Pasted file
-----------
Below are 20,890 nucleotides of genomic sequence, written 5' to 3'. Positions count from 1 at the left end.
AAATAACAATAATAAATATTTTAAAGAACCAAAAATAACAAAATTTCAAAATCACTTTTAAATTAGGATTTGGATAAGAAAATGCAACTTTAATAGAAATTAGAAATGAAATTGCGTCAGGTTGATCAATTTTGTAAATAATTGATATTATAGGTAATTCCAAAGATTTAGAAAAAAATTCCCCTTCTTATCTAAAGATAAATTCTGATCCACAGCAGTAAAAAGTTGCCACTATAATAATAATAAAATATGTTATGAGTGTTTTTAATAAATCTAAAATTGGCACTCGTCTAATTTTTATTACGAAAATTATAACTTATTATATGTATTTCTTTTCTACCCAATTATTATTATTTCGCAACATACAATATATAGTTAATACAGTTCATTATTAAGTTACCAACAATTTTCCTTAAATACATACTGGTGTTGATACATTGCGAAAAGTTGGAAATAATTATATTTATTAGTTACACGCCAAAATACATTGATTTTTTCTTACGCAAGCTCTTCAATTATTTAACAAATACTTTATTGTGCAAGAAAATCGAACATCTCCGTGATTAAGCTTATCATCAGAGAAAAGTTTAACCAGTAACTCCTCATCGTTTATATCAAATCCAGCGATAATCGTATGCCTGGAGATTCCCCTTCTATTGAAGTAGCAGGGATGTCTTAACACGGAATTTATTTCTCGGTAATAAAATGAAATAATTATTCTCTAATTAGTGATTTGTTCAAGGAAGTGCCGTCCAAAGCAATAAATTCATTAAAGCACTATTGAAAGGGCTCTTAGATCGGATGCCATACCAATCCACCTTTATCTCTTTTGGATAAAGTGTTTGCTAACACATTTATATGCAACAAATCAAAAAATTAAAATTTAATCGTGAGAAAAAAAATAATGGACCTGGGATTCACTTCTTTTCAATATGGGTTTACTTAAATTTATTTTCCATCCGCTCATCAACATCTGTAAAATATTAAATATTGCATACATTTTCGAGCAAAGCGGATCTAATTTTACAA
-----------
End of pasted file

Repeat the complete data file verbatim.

Below are 20,890 nucleotides of genomic sequence, written 5' to 3'. Positions count from 1 at the left end.
AAATAACAATAATAAATATTTTAAAGAACCAAAAATAACAAAATTTCAAAATCACTTTTAAATTAGGATTTGGATAAGAAAATGCAACTTTAATAGAAATTAGAAATGAAATTGCGTCAGGTTGATCAATTTTGTAAATAATTGATATTATAGGTAATTCCAAAGATTTAGAAAAAAATTCCCCTTCTTATCTAAAGATAAATTCTGATCCACAGCAGTAAAAAGTTGCCACTATAATAATAATAAAATATGTTATGAGTGTTTTTAATAAATCTAAAATTGGCACTCGTCTAATTTTTATTACGAAAATTATAACTTATTATATGTATTTCTTTTCTACCCAATTATTATTATTTCGCAACATACAATATATAGTTAATACAGTTCATTATTAAGTTACCAACAATTTTCCTTAAATACATACTGGTGTTGATACATTGCGAAAAGTTGGAAATAATTATATTTATTAGTTACACGCCAAAATACATTGATTTTTTCTTACGCAAGCTCTTCAATTATTTAACAAATACTTTATTGTGCAAGAAAATCGAACATCTCCGTGATTAAGCTTATCATCAGAGAAAAGTTTAACCAGTAACTCCTCATCGTTTATATCAAATCCAGCGATAATCGTATGCCTGGAGATTCCCCTTCTATTGAAGTAGCAGGGATGTCTTAACACGGAATTTATTTCTCGGTAATAAAATGAAATAATTATTCTCTAATTAGTGATTTGTTCAAGGAAGTGCCGTCCAAAGCAATAAATTCATTAAAGCACTATTGAAAGGGCTCTTAGATCGGATGCCATACCAATCCACCTTTATCTCTTTTGGATAAAGTGTTTGCTAACACATTTATATGCAACAAATCAAAAAATTAAAATTTAATCGTGAGAAAAAAAATAATGGACCTGGGATTCACTTCTTTTCAATATGGGTTTACTTAAATTTATTTTCCATCCGCTCATCAACATCTGTAAAATATTAAATATTGCATACATTTTCGAGCAAAGCGGATCTAATTTTACAA